Moral Vigilance

“A human being is always regarded as potentially dangerous.”

BT Bava Kamma 26a


Can we trust ourselves?


When people we trust behave in a way that is morally degrading or suspect, we begin to wonder if this is the fate of all of humanity. Jews do not believe that we are born to sin or that we cannot escape evil. But we do believe that evil is seductive and that no one, no matter how pious or upright can let down his or her guard. Many mussar writers, those who were concerned with character building and one’s relationship to God, depict this struggle as a battle of good versus evil. One must always be prepared to go to battle. We may not believe in original sin, but we do believe in the importance of constant vigilance. In Ecclesiastes 7:20, we read that, “There is not one on earth who is always righteous, no one who does what is right and never sins.”


In the Talmud, an ox is assumed to do damage in one of three typical ways: with its teeth, with its feet and with its horns – in the normal act of eating, in the normal act of moving, and in the act of goring. While the first two behaviors are expected, the third indicates that this animal can be angered and will respond when provoked with destructive intentions. In everyday circumstances, we assume that an ox is a “tam” – generally innocent and that when it does damage to property or other animals or people, it is behaving unusually. But if an ox gores three times, its status changes, and it is regarded as always suspect of damage. Its owner, therefore, must have extra oversight of its behavior and assume that unchecked, it will do damage and he or she will be responsible.


When it comes to human beings, the Talmud assumed that we are always suspect, always potentially capable of danger and thus require extra vigilance all of the time. The animal has to “prove” that he is capable of violence. With humans we know that there may be strains and tensions just beneath the surface that require observation and protection. Some translate the expression “adam muad le’olam” as “A human being is always under warning” or “A human being is always responsible for his or her actions.” The mishna which elaborates on the expression continues to state the parameters of this assumption, “whether he damages accidentally or purposely, awake or asleep. If someone blinded his friend or broke his vessels he pays full damages.” We assume that human beings act with higher levels of self-awareness and can then hold them liable when they fail.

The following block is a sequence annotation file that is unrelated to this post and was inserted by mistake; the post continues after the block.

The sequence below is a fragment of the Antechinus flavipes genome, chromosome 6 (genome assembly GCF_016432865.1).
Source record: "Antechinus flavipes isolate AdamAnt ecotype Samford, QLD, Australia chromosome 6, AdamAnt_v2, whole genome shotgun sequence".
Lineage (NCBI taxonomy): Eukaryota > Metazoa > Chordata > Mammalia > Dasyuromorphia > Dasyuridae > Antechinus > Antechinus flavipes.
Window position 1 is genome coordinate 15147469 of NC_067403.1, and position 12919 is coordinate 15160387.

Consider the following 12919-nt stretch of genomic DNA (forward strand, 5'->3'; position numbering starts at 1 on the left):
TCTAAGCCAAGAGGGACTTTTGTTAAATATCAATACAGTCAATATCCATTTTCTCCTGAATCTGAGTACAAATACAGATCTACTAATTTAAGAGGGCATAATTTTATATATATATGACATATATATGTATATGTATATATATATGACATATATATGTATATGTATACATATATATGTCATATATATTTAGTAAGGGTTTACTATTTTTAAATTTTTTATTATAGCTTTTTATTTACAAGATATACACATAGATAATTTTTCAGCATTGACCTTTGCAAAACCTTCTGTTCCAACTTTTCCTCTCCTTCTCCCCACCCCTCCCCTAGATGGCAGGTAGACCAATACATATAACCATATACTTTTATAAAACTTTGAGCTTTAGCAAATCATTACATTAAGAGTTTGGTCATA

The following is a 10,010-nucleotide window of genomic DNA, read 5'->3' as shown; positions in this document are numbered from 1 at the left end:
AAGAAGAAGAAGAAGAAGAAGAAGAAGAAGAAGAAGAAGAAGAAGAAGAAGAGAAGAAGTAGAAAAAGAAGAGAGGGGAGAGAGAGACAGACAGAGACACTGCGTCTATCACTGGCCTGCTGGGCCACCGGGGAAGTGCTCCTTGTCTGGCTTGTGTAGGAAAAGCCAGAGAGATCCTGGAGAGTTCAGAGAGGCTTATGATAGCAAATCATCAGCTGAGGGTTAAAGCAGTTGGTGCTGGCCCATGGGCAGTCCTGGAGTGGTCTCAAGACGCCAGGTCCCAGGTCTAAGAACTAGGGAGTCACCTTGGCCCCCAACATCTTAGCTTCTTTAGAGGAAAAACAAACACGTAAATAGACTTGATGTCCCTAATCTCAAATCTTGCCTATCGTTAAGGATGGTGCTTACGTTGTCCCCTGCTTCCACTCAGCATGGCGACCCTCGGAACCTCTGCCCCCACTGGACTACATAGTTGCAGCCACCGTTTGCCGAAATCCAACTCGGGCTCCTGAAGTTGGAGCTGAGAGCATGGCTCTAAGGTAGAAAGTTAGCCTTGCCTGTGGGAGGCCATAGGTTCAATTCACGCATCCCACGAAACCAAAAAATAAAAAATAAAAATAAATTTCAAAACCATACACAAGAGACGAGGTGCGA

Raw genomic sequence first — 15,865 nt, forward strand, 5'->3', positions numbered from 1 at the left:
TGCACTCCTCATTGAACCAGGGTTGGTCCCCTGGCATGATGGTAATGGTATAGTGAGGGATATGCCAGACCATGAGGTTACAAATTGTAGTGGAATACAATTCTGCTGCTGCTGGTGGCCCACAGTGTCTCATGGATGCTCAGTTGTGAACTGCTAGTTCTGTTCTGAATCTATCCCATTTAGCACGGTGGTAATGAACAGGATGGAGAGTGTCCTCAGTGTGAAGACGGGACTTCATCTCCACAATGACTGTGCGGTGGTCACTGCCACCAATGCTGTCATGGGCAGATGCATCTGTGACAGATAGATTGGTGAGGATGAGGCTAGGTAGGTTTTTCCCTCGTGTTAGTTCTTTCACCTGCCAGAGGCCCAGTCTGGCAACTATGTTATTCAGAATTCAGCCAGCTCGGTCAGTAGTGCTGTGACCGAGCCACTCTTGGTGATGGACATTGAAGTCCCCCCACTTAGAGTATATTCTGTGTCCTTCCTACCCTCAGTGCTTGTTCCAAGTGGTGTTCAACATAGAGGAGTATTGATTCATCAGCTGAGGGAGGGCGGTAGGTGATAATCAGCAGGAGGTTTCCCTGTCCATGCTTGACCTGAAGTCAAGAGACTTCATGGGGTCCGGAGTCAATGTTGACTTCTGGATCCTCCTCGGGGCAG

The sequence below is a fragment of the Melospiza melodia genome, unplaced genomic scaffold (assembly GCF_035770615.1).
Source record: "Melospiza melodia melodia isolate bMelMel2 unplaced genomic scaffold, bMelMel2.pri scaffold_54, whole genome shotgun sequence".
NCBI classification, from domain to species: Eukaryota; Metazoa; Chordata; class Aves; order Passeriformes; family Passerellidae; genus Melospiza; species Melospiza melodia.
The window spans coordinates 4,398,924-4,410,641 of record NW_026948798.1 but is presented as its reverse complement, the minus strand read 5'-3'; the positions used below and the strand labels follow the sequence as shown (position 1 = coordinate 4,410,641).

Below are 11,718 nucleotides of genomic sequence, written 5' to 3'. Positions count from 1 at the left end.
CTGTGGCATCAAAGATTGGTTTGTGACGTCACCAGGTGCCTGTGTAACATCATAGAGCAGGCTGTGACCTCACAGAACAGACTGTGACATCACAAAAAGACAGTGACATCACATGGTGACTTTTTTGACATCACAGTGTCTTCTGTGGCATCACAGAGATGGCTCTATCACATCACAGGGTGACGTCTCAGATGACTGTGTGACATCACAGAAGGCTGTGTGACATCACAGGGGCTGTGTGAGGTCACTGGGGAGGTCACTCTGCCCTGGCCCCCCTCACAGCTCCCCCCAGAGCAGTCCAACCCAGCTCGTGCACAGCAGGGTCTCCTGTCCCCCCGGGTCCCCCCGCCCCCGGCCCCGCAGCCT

In the 16th century code of Jewish law, the Shulkhan Arukh, this principle is elaborated: “It is forbidden to damage another person’s property. If one caused damage, even though he did not personally benefit from it, he is obligated to provide total compensation, whether it was inadvertent or even beyond his control” [Hoshen Mishpat 378:1].


We watch over ourselves and create fences to protect us from our worst selves. We pay attention to our bad habits, our aggressive tendencies, our withdrawal from relationships and our moods so that we can do something about them.


On his deathbed, the great sage Rabbi Eliezer was approached by his disciples. They surrounded him and asked him to teach them one final sliver of wisdom that would encompass all of his moral teachings. His answer: “Be mindful of each other’s honor, and when you pray, remember before Whom you are standing.” These were not complex words of Torah. He offered them simple advice. The best way to guard against personal failings is to focus on the honor of others and the honor of God. This kind of intention makes us smaller and more humble in the presence of the other and the Other.


Humility is the handmaiden of virtue. We can only protect our best selves by placing safeguards against our worst selves.


What safeguards have you put in place to protect yourself from wrongdoing?


Shabbat Shalom